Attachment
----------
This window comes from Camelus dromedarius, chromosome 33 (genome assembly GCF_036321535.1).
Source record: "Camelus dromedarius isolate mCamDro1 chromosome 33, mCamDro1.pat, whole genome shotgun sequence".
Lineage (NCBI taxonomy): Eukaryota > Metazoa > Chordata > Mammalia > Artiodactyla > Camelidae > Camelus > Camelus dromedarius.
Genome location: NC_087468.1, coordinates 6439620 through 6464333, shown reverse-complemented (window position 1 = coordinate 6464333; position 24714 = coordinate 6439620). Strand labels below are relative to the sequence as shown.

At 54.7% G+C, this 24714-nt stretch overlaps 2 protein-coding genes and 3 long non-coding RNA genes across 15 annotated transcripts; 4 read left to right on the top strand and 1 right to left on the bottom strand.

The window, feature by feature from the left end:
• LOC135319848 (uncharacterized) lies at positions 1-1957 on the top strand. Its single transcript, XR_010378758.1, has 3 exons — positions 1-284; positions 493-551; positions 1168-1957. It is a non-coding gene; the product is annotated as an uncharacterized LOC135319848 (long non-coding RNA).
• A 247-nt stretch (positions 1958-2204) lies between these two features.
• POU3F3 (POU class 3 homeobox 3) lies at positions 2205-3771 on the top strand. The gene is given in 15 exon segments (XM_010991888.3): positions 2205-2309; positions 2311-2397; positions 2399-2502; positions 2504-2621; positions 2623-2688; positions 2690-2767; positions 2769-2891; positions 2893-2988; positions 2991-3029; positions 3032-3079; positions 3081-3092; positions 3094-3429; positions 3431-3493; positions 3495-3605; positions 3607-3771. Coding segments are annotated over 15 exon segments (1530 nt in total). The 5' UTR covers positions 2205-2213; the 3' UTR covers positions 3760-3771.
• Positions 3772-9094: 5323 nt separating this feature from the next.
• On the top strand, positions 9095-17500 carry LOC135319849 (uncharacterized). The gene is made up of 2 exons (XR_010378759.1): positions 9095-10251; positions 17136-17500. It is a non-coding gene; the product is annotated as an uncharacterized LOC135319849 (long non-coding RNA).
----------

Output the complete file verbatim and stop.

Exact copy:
This window comes from Camelus dromedarius, chromosome 33 (genome assembly GCF_036321535.1).
Source record: "Camelus dromedarius isolate mCamDro1 chromosome 33, mCamDro1.pat, whole genome shotgun sequence".
Lineage (NCBI taxonomy): Eukaryota > Metazoa > Chordata > Mammalia > Artiodactyla > Camelidae > Camelus > Camelus dromedarius.
Genome location: NC_087468.1, coordinates 6439620 through 6464333, shown reverse-complemented (window position 1 = coordinate 6464333; position 24714 = coordinate 6439620). Strand labels below are relative to the sequence as shown.

At 54.7% G+C, this 24714-nt stretch overlaps 2 protein-coding genes and 3 long non-coding RNA genes across 15 annotated transcripts; 4 read left to right on the top strand and 1 right to left on the bottom strand.

The window, feature by feature from the left end:
• LOC135319848 (uncharacterized) lies at positions 1-1957 on the top strand. Its single transcript, XR_010378758.1, has 3 exons — positions 1-284; positions 493-551; positions 1168-1957. It is a non-coding gene; the product is annotated as an uncharacterized LOC135319848 (long non-coding RNA).
• A 247-nt stretch (positions 1958-2204) lies between these two features.
• POU3F3 (POU class 3 homeobox 3) lies at positions 2205-3771 on the top strand. The gene is given in 15 exon segments (XM_010991888.3): positions 2205-2309; positions 2311-2397; positions 2399-2502; positions 2504-2621; positions 2623-2688; positions 2690-2767; positions 2769-2891; positions 2893-2988; positions 2991-3029; positions 3032-3079; positions 3081-3092; positions 3094-3429; positions 3431-3493; positions 3495-3605; positions 3607-3771. Coding segments are annotated over 15 exon segments (1530 nt in total). The 5' UTR covers positions 2205-2213; the 3' UTR covers positions 3760-3771.
• Positions 3772-9094: 5323 nt separating this feature from the next.
• On the top strand, positions 9095-17500 carry LOC135319849 (uncharacterized). The gene is made up of 2 exons (XR_010378759.1): positions 9095-10251; positions 17136-17500. It is a non-coding gene; the product is annotated as an uncharacterized LOC135319849 (long non-coding RNA).